Iconic Japanese kaiju, Mothra has appeared in over a dozen feature films.
Presented here is her debut, a gloriously vibrant piece of filmmaking that forever changed how kaiju eiga would be produced in Japan.
Following reports of human life on Infant Island, the supposedly deserted site of atomic bomb tests, an international expedition to the heavily-radiated island discovers a native tribe and tiny twin female fairies called “Shobijin” who guard a sacred egg. The overzealous expedition leader kidnaps the Shobijin to exhibit in a Tokyo stage show but soon they summon their protector, hatching the egg and releasing a giant caterpillar. When Mothra arrives in Japan and transforms into her final form, the nation and its people face their destruction.
Psychedelically colourful, with an intelligent, benevolent protector as its lead kaiju, Mothra was radically different to every other monster movie that had come before it, and it remains a classic of the genre to this day.
Eureka's The Masters of Cinema Series is proud to present Ishirō Honda’s Mothra on Blu-ray for the first time in the UK.
- Limited Edition Hardbound Slipcase [3000 copies]
- Reversible poster featuring the film’s original US and Japanese poster artwork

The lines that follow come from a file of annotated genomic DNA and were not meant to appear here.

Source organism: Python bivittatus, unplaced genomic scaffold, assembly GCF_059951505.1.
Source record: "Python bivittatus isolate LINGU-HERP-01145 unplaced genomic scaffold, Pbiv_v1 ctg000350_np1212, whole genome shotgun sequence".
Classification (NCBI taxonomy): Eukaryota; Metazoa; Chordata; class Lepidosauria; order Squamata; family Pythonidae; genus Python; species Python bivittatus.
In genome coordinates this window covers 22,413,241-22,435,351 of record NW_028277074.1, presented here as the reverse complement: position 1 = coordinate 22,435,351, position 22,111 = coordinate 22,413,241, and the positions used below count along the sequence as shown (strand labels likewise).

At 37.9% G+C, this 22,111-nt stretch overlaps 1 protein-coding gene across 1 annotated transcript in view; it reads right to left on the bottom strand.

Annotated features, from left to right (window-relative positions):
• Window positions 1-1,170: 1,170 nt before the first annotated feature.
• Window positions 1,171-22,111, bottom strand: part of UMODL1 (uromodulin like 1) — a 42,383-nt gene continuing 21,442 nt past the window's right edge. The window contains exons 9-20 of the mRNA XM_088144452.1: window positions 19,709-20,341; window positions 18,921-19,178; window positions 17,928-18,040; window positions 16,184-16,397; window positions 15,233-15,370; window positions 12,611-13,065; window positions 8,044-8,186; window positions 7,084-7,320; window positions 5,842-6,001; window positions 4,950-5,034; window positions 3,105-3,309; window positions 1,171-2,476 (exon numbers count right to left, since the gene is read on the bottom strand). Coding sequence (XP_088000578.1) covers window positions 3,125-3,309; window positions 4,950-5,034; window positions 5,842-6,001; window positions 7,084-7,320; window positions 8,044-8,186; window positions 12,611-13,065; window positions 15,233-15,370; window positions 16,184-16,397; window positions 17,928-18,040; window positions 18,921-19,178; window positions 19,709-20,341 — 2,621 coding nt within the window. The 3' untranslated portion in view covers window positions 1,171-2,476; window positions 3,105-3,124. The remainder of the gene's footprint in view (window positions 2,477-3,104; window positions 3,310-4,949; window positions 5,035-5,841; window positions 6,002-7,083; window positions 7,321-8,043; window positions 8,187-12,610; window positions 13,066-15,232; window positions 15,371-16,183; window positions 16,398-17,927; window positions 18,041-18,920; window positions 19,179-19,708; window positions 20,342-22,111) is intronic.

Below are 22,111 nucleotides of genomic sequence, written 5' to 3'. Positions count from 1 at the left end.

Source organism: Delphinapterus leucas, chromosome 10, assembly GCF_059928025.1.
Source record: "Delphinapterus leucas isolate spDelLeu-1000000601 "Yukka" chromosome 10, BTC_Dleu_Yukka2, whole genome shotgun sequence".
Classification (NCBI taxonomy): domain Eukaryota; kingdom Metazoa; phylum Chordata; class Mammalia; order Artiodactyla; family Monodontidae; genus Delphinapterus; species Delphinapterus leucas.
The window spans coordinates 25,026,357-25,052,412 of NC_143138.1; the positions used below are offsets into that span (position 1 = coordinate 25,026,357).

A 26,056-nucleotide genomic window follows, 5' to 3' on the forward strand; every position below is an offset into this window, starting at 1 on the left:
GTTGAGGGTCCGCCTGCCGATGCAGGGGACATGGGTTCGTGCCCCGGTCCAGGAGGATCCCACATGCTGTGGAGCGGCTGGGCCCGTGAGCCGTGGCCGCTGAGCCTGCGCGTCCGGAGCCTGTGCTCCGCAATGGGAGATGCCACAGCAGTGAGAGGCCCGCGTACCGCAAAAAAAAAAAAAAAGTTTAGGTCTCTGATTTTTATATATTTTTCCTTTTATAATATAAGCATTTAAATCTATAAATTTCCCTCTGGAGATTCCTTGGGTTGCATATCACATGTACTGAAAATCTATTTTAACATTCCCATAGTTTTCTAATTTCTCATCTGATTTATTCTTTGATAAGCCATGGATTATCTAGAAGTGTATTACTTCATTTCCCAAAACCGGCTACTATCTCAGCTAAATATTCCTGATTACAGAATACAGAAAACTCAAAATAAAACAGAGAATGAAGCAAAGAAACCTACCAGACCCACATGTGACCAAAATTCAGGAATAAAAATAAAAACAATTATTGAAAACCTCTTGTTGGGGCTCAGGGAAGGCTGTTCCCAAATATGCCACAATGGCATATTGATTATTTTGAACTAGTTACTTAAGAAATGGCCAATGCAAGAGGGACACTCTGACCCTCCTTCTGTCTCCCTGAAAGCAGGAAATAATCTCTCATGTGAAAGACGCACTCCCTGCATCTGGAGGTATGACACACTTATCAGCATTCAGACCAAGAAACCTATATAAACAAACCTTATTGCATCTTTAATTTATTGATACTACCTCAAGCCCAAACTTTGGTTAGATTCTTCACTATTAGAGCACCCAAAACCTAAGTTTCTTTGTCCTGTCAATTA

- Includes both Japanese and English versions of each film (101 mins & 90 mins respectively)
- Original mono audio presentations (LPCM)
- English subtitles (Japanese version) and English SDH (English version)
- Brand new audio commentary with film historian and writer David Kalat
- Audio commentary with authors and Japanese sci-fi historians Steve Ryfle and Ed Godziszewski
- Kim Newman on ‘Mothra’ – an interview with film critic and author Kim Newman on the history and legacy of Mothra
- Stills Galleries featuring rare archival stills and ephemera
- PLUS: A LIMITED EDITION 60-PAGE collector’s booklet featuring essays by Christopher Stewardson and Japanese cinema expert Jasper Sharp (Midnight Eye); a new interview with Scott Chambliss (production designer on 2019’s Godzilla: King of the Monsters); an extract from Steve Ryfle and Ed Godziszewski’s Ishirō Honda biography; and archival reviews and stills.[3000 copies]